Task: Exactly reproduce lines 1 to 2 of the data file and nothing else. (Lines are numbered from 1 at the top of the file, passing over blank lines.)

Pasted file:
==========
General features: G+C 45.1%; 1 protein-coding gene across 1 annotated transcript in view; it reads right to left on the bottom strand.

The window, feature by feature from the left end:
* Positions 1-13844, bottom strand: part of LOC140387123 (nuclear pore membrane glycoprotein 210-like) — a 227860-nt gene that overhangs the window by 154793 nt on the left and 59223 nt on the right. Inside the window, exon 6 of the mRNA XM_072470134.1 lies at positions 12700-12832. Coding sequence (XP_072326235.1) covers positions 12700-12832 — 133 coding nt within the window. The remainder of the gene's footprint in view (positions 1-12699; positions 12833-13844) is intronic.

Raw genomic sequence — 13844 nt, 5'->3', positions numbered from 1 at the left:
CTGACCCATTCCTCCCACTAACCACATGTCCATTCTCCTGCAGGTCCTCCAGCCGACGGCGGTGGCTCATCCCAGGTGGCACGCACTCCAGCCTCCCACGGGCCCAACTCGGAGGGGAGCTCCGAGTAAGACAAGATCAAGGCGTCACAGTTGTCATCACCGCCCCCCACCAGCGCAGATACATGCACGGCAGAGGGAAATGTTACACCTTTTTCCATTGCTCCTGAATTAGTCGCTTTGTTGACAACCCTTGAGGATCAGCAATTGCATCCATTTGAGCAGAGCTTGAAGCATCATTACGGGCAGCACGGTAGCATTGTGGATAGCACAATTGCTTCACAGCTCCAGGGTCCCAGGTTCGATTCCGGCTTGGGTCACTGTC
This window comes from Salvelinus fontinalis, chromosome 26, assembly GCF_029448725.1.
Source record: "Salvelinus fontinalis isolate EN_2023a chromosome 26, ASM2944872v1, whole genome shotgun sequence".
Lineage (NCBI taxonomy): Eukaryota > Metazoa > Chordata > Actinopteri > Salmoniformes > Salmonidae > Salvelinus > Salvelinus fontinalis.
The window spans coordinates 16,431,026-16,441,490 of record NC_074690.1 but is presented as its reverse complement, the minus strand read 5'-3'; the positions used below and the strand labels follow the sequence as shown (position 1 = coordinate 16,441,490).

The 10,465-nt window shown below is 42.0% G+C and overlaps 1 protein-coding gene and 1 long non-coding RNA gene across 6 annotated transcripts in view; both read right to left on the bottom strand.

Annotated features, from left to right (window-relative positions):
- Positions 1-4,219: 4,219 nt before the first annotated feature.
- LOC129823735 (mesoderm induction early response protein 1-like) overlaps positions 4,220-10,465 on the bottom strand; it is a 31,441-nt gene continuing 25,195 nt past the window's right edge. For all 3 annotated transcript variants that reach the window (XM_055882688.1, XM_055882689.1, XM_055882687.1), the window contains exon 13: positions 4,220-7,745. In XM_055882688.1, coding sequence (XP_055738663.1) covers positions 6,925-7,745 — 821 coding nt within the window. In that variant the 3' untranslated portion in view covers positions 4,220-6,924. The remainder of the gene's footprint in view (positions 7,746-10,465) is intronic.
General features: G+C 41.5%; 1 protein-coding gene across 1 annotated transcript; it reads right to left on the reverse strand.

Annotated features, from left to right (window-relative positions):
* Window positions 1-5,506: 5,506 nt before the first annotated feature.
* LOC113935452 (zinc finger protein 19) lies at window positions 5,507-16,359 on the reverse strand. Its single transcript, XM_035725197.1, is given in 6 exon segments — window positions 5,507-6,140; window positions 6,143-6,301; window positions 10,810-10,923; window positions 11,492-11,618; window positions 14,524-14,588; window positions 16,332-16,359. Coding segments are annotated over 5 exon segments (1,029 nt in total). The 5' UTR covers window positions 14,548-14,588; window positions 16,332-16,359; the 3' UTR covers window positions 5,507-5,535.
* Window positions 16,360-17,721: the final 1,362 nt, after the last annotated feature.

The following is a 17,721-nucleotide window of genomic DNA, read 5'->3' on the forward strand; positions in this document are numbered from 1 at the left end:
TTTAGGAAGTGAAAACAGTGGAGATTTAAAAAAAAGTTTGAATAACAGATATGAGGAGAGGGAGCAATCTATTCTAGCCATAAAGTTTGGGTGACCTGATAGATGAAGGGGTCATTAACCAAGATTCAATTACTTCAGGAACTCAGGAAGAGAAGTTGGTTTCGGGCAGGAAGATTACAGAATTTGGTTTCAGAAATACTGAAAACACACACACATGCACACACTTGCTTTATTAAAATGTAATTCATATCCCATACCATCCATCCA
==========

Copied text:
General features: G+C 45.1%; 1 protein-coding gene across 1 annotated transcript in view; it reads right to left on the bottom strand.

The window, feature by feature from the left end: